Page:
The Pitch: At the end of season three, Rebecca Bunch( Rachel Bloom) ultimately made a decision to take responsibility for years of passive-aggressive, unscrupulous behavior by alleging guilty to the attempted slaughter of the psychopathic Trent( Paul Welsh ). Now in jail, Rebecca tries to do penance, but notices it harder than she contemplated- specially when “shes trying to” take control of the prison’s theater tasks. Meanwhile, Nathaniel( Scott Michael Foster) tries to deaden his own shame at Rachel’s incarceration by going on a manly “death wish escapade, ” and Josh( Vincent Rodriguez III) goes on a self-diagnosis celebration, trying to find the mental disorder that excuses his flightiness and shortcoming of responsibility.

Rebecca is the New Bunch: It’s nothing short of miraculous that Crazy Ex-Girlfriend crawled its way out of the cancellation bubble for an 18 -episode final season to wrap the substantiate, and Rebecca Bunch’s final submit is off to a great start with the season premiere, “I Want to Be Here”. Most Crazy Ex-Girlfriend episodes focus on the object of Rebecca’s outward attention, but the fourth season’s names mark an in-depth focus on Rebecca herself.

That certainly holds out here, as much of the episode is spent on Rebecca’s newfound attempts to atone for what she’s done, a technique of self-punishment that is, paradoxically, as self-serving as the mistakes she has already spawned. Discover, for example, her attention-grabbing takeover of the jail’s theater platform, ensuing in a riotous play on “Cell Block Tango” featuring women around filigree bras and panties over chunky orange confinement jumpsuits. It’s such a Rebecca move, her wide-eyed warmth for the performing arts dazing her to the fact that her cellmates don’t have the charmingly melodramatic life she’s so carefully curated. She may be trying to face reality, but her self-perception is still securely are enshrined in nostalgic fiction.( It’s likewise funny be noted that real-life Rebecca has more of a tin hearing than musical-sequence Rebecca; she should have asserted guilty to the violation she committed against Rodgers& Hammerstein .)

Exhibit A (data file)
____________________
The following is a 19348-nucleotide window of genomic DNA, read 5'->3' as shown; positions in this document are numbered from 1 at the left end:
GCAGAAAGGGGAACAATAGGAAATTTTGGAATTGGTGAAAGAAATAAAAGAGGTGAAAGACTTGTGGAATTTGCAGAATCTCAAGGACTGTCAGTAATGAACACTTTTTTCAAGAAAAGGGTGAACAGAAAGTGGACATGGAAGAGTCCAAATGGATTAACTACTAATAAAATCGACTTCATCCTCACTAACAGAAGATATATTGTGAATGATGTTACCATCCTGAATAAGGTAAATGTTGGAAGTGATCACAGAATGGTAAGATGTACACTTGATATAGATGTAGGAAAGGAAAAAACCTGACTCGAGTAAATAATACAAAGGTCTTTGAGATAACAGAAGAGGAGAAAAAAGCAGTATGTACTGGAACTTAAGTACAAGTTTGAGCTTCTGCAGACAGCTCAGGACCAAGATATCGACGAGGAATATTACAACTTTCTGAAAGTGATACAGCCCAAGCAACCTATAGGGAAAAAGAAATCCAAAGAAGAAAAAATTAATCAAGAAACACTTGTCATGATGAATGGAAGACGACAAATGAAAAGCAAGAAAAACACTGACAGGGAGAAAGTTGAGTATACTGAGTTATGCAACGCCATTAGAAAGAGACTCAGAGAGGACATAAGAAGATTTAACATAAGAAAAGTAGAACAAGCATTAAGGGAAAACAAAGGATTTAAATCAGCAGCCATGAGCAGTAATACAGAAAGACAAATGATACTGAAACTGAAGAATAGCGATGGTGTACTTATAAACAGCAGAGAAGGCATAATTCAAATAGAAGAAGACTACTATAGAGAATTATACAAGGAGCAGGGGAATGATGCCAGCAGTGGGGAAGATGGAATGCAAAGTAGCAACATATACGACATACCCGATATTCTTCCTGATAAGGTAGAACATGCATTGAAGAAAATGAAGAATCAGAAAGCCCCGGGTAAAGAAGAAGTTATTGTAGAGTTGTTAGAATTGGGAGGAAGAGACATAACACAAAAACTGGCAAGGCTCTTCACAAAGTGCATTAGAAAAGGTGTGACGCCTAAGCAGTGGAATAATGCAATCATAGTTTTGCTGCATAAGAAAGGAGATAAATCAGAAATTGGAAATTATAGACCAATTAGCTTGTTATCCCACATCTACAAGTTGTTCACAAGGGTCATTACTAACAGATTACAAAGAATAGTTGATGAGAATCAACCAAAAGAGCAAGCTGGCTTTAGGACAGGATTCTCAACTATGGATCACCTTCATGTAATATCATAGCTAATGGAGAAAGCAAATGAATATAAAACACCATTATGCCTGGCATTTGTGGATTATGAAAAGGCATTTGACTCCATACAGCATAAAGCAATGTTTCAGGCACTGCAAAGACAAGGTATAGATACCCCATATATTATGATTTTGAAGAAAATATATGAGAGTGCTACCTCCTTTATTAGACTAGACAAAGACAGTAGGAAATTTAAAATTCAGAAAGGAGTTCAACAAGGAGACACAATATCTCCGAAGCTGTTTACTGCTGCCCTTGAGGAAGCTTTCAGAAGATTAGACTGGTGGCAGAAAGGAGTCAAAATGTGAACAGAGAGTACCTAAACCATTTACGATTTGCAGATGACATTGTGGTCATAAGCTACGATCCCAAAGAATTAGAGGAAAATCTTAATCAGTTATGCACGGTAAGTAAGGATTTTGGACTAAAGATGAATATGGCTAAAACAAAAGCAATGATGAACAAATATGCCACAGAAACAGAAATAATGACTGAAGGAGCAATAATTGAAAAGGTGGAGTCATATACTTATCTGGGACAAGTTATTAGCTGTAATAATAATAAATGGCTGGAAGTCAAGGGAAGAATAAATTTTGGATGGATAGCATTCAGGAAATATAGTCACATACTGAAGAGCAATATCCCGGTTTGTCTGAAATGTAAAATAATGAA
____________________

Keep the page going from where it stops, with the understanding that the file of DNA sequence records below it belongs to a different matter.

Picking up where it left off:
“I Deserve This”: Sure, it’s disappointing that we won’t get a full Orange is the New Black/ Prison Break-esque’ Rebecca in prison’ season( the magistrate points out that her guilty request was “more of a speech” and merely affords her six weeks in county prison ), “I deserve this” is her restraint through the doldrums of prison life, punishing herself for everything from her direct actions to her incidental grey liberty. It’s a familiar white-guilt compulsion, her suffers with the beleaguered women of color in jail acquiring her remember just how good she has it. But thank God for Valencia talking some impression into Rebecca, manufacturing her realize that she can either really talk about having advantage, or she can do something about it.

This theme of self-flagellation extends to the other subplots in the chapter- Nathaniel’s Bear Grylls cosplay is a classic uber-masculine attempt to regain some semblance of manhood by devouring faults and brandishing an over-designed machete. His posturing is deliciously upset by the illusion of George( Danny Jolles ), a great foil for Nathaniel procreated even better by the fact that he adores ska. Meanwhile, Josh Chan is in his own tailspin, vanishing “identity shopping” for mental disorders that would allow him to explain his own mistakes instead of addressing them chief on. All three of these emotionally adrift personas are looking for something to make their recollection off their aching, whether it’s punishment, posturing or the comforting explanation of persecuted victimhood.

The Verdict: Crazy Ex-Girlfriend has always dipped in a delicious gumbo of flavors- melodic, sitcom, psychological theatre, love story, Brechtian metatext on its own quaint sort- and this season opener offers a shiny portent of things to come. As the expedition of people who keep trying to become themselves better, exclusively to fall into familiar structures again and again, it’s a compelling microcosm for the substantiate at large. While Rebecca’s questions are surely more pronounced than the reinforcing shoot, every major company member is united in their lust for associate. The hour’s final number, “No One Else is Singing My Song”, lays this out wonderfully, with Rebecca/ Nathaniel/ Josh deploring that they’re all alone while divide screens( and their pitch-perfect three-part unison) demonstrate that they’re each going through the same event. “There wasnt” easy reacts for this ensembles’ ongoing quest for responsibility, love and peace, but at least they’re going down sift superhighways together.

When’s It Frisking ?: Crazy Ex-Girlfriend sings its behavior onto your television screens every Friday at 9/8 cs on The CW.

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